Current Work

Eclipse Soundscapes Citizen Science Project Logo

Eclipse Soundscapes: Citizen Science Project

The Eclipse Soundscapes: Citizen Science Project (ES:CSP), is a project sponsored by the NASA Science Mission Directorate’s SciAct Program to engage NASA subject matter experts (SMEs) with citizen scientists to explore how U.S. ecosystems are impacted by solar eclipses, such as those upcoming in 2023 and 2024. The project will promote inclusive and accessible learning, with a special focus on people who are blind or low vision (BLV).

The project was inspired by anecdotal accounts, including an early citizen science initiative from 1935, that suggest animal behavior may change during a total solar eclipse.  The newest Eclipse Soundscapes project will introduce accessible opportunities for citizen scientists to participate in eclipse research. Through a series of workshops led by NASA SMEs, citizen scientists will collect audio recordings from eclipses and analyze acoustic data to determine how disruptions in light and circadian rhythms may affect ecosystems. The data will include soundscapes recorded by the National Park Service and Brigham Young University during the 2017 total solar eclipse, as well as recordings from the upcoming 2023 annular eclipse and 2024 total solar eclipse.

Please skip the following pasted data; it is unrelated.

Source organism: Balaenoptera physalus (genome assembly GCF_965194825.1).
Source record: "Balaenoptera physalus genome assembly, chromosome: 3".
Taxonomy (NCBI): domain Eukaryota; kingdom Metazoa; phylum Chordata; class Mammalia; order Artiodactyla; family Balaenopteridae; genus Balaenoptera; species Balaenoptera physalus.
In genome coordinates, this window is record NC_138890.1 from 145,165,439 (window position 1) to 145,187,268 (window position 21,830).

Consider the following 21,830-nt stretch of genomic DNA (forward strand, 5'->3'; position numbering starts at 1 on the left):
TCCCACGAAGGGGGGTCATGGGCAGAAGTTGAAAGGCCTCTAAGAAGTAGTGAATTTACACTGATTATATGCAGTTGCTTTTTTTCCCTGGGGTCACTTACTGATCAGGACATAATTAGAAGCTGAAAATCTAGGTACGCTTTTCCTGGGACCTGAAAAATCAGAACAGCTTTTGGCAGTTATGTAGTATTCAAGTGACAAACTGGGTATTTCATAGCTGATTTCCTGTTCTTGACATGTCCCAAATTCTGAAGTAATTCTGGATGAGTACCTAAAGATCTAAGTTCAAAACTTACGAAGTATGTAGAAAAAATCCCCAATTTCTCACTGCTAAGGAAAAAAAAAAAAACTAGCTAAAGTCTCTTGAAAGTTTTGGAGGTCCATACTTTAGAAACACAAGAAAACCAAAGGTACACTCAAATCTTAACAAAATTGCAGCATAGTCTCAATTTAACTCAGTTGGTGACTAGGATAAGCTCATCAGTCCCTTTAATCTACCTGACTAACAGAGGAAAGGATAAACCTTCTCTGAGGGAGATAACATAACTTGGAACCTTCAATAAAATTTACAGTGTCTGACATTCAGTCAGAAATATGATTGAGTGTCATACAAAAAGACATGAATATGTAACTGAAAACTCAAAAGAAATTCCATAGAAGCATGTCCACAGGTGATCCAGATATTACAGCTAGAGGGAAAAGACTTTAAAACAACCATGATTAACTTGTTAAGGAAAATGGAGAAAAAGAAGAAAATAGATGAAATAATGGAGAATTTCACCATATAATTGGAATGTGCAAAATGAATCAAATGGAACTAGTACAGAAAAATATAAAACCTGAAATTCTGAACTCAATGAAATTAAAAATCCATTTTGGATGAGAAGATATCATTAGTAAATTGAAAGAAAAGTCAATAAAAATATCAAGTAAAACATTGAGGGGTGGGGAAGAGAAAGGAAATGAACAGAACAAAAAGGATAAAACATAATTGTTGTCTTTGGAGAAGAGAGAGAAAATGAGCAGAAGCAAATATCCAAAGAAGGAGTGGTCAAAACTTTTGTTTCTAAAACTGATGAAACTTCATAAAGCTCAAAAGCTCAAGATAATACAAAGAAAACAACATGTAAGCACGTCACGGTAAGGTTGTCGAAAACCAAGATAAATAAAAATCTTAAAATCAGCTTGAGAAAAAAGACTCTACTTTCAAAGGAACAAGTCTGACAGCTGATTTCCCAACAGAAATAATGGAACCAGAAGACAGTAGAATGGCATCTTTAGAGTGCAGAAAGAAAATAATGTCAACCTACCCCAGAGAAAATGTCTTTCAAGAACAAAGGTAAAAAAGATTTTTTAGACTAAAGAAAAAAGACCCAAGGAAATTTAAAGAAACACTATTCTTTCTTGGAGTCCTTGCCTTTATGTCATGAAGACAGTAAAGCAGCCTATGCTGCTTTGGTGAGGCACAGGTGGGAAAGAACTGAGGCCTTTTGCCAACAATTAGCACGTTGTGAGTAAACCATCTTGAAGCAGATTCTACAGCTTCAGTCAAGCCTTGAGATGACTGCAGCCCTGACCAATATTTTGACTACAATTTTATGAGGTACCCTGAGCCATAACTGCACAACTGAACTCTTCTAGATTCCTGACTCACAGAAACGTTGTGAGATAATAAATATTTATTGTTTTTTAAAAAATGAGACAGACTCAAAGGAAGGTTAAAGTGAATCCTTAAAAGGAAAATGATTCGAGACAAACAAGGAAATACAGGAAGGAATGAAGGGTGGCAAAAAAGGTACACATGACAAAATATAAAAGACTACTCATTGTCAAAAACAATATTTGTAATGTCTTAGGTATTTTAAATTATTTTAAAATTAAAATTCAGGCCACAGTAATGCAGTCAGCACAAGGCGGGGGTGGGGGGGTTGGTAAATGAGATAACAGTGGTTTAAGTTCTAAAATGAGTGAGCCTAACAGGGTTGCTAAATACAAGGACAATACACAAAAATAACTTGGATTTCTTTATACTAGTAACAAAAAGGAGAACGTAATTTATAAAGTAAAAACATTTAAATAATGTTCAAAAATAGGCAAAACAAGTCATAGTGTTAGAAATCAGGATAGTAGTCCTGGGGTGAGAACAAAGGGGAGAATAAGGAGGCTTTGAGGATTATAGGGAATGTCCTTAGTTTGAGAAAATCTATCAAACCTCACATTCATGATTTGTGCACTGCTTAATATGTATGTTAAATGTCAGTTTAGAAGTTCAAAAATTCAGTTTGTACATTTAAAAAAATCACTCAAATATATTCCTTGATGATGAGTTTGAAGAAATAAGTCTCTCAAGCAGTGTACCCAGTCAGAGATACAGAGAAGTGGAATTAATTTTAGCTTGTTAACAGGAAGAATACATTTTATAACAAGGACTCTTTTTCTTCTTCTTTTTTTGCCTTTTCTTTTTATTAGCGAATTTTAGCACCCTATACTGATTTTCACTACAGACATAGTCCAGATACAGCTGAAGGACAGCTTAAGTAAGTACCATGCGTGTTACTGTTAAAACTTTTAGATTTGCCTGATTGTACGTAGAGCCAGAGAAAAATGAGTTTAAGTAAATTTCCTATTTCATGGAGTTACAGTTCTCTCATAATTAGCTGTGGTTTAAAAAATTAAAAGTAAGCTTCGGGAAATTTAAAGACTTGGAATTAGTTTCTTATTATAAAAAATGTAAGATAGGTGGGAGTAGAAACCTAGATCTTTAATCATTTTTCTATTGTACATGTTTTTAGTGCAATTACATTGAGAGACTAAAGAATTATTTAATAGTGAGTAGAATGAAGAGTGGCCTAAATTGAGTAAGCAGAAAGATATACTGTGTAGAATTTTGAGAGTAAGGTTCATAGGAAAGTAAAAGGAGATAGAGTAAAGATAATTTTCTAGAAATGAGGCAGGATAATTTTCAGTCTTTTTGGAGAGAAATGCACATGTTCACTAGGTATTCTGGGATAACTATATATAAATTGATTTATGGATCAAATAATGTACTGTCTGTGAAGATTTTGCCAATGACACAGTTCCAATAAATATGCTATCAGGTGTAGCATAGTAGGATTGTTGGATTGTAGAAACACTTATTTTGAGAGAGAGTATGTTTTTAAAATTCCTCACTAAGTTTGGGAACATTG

All workshops, materials, and learning interfaces will be designed to the highest degree of accessibility, with an emphasis on physical, social, and cognitive inclusion.

The mission to make science accessible to everyone will be supported through a number of partnerships. An advisory board of bio-acoustic scientists will help guide ARISA in the analysis and interpretation of the soundscapes data. The board consists of Dr. Megan McKenna of Stanford University’s Goldbogen Lab, Dr. Bryan C. Pijanowski of Purdue University’s Center for Global Soundscapes, Dr. Laurel Symes of The Cornell Lab of Ornithology’s Center for Conservation Bioacoustics, Dr. Angela Des Jardins, Director of the Montana Space Grant ConsortiumDr. Mark Cheung, Science and Deputy Director, Space & Astronomy, CSIRO, and Dr. Jack Ireland of NASA's Goddard Space Flight Center. The National Federation of the Blind, the GBH National Center for Accessible Media, and BLV Consultant Lindsay Yazzolino will provide external evaluations and accessibility consulting. Regine Gilbert and her students in the Integrated Digital Media Program at New York University Tandon School of Engineering will design, implement, and test ES:CSP web interfaces.

The ultimate goal of the project is not only to cultivate a fun and educational experience surrounding the exciting natural phenomenon of an eclipse, but to develop an inclusive framework for improved accessibility and engagement in Science, Technology, Engineering, Arts, and Math (STEAM).